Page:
Stephen A Lieber, Chairman of the Board, Brain & Behavior Research Foundation
Since 1987, the BBRFoundation has been committed to alleviating the suffering caused by mental illness. Stephen A Lieber highlights a number of important breakthroughs supported by their NARSAD Research Grants, and asserts its commitment to backing novel, hard to fund projects that push forward innovative research and discovery
International Innovation featured the Brain & Behavior Research Foundation (BBRFoundation) last April – welcome back! To recap, could you give an overview of the Foundation and its core goals?
BBRFoundation (formerly the National Alliance for Research on Schizophrenia and Depression – NARSAD) funds cutting-edge research projects to understand, treat, and ultimately prevent and cure mental illness. The Foundation, supported through private contributions, has awarded over US $300 million through its NARSAD Research Grants to more than 3,700 scientists around the world, since 1987. Comprised of 147 leading experts, the Foundation’s Scientific Council awards grants to the most promising research proposals with the aim of funding projects that will achieve major gains in short timeframes. The Foundation’s operational expenses are underwritten by two family foundations, meaning 100 per cent of donor contributions for research are directly invested into the selected research proposals.
What have been the major focal points for the Foundation over the past year?
Our priority has been to continue to provide research grants to outstanding scientists at all levels notwithstanding a climate of receding financial support from other entities. The largest proportion of our grants goes to young, early-career scientists with innovative research ideas. Our support usually serves as a critical catalyst for their research careers, and once they have established proof of concept they are prepared to secure further, sustained support, which can be as much as 50 times the original grant amount. We also support both independent investigators with their own labs and distinguished investigators with novel, ‘out of the box’ ideas that can be difficult to fund through traditional sources. The Foundation’s main focus is supporting as many promising research ideas as possible to progress the field and ultimately improve the lives of the millions of people living with various mental illnesses.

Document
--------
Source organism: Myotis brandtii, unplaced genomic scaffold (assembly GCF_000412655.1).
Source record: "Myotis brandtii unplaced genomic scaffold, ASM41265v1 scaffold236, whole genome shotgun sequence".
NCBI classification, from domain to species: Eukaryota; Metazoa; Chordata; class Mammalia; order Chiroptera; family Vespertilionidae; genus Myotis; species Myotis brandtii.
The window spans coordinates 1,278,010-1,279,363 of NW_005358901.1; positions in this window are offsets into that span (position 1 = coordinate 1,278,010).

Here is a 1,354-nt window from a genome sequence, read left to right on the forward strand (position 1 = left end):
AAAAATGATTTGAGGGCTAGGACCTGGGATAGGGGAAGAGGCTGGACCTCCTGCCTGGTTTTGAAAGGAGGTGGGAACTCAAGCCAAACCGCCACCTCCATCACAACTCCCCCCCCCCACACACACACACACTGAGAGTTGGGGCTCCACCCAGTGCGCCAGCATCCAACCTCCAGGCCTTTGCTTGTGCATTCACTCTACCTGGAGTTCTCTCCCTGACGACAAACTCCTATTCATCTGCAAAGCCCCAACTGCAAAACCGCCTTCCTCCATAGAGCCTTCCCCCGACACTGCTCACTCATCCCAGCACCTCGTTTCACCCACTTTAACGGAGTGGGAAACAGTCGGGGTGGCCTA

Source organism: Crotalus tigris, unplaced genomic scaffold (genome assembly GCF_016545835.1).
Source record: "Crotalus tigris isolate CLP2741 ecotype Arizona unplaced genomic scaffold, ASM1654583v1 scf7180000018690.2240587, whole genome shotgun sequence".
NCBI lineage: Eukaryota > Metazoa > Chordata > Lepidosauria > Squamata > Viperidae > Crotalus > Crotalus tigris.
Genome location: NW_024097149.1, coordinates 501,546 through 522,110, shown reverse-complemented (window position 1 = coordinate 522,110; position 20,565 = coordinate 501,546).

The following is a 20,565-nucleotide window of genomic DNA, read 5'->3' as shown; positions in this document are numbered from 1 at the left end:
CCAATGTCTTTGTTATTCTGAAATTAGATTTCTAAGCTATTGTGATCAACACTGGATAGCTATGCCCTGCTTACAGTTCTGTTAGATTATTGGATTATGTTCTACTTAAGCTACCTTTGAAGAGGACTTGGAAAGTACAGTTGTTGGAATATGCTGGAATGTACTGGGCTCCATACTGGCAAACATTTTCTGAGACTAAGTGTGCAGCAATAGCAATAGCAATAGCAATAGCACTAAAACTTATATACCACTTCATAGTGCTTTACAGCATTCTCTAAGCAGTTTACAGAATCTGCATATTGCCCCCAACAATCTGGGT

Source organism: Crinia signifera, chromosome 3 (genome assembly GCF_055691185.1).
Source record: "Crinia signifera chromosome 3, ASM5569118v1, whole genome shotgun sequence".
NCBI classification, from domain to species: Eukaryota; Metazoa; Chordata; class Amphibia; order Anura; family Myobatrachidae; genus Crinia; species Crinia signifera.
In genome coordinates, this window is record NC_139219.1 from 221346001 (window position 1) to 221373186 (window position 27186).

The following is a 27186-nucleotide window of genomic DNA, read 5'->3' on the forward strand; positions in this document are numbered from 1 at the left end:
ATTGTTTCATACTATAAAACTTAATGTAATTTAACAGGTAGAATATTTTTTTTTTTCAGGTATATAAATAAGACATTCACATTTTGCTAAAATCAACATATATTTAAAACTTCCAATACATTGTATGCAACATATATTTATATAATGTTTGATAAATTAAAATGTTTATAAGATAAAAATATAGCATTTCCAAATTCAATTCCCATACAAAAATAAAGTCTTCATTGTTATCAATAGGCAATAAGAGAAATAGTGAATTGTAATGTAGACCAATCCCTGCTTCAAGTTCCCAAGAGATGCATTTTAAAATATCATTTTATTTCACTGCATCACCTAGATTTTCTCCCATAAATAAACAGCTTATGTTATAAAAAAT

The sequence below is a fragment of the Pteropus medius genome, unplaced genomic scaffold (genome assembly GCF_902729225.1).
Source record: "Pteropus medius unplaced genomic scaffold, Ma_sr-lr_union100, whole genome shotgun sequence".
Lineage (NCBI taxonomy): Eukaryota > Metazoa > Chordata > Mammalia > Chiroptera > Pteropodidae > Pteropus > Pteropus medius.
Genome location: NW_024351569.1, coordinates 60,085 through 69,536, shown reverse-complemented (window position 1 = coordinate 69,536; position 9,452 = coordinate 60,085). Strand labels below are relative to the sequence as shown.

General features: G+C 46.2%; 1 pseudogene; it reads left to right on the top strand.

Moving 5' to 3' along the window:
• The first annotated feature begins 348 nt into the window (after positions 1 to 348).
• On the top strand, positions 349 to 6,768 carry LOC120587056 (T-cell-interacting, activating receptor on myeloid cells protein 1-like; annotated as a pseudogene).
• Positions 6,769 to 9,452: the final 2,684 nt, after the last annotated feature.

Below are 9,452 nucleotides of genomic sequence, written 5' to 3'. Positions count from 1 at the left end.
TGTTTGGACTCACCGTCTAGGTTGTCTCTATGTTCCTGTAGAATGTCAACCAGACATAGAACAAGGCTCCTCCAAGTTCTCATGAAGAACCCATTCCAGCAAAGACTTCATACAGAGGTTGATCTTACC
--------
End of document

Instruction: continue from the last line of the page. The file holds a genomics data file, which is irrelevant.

The Foundation contributes actively to public education in mental health by regularly disseminating research results and progress, through high quality publications and a vibrant and interactive website. We also develop and host events open to the public where leading scientists present their latest findings and engage in dialogue with the audience. We do this in both virtual ‘Meet the Scientist’ webinars and in conferences in different cities.
To stimulate scientific achievement and public recognition we award the largest group of prizes for outstanding achievements in mental health research. The prize winners are selected annually through a peer-review process of our Scientific Council and receive their prizes in October at our National Awards Dinner in New York City. That same day, the prize winners present their latest research discoveries at a symposium in New York that is open to the public. Two of our prize winners have gone on to win Nobel Prizes.
This is an excerpt from a longer discussion published in International Innovation. To access the interview in full, go to: http://www.research-europe.com/magazine/HEALTHCARE2/RR6/index.html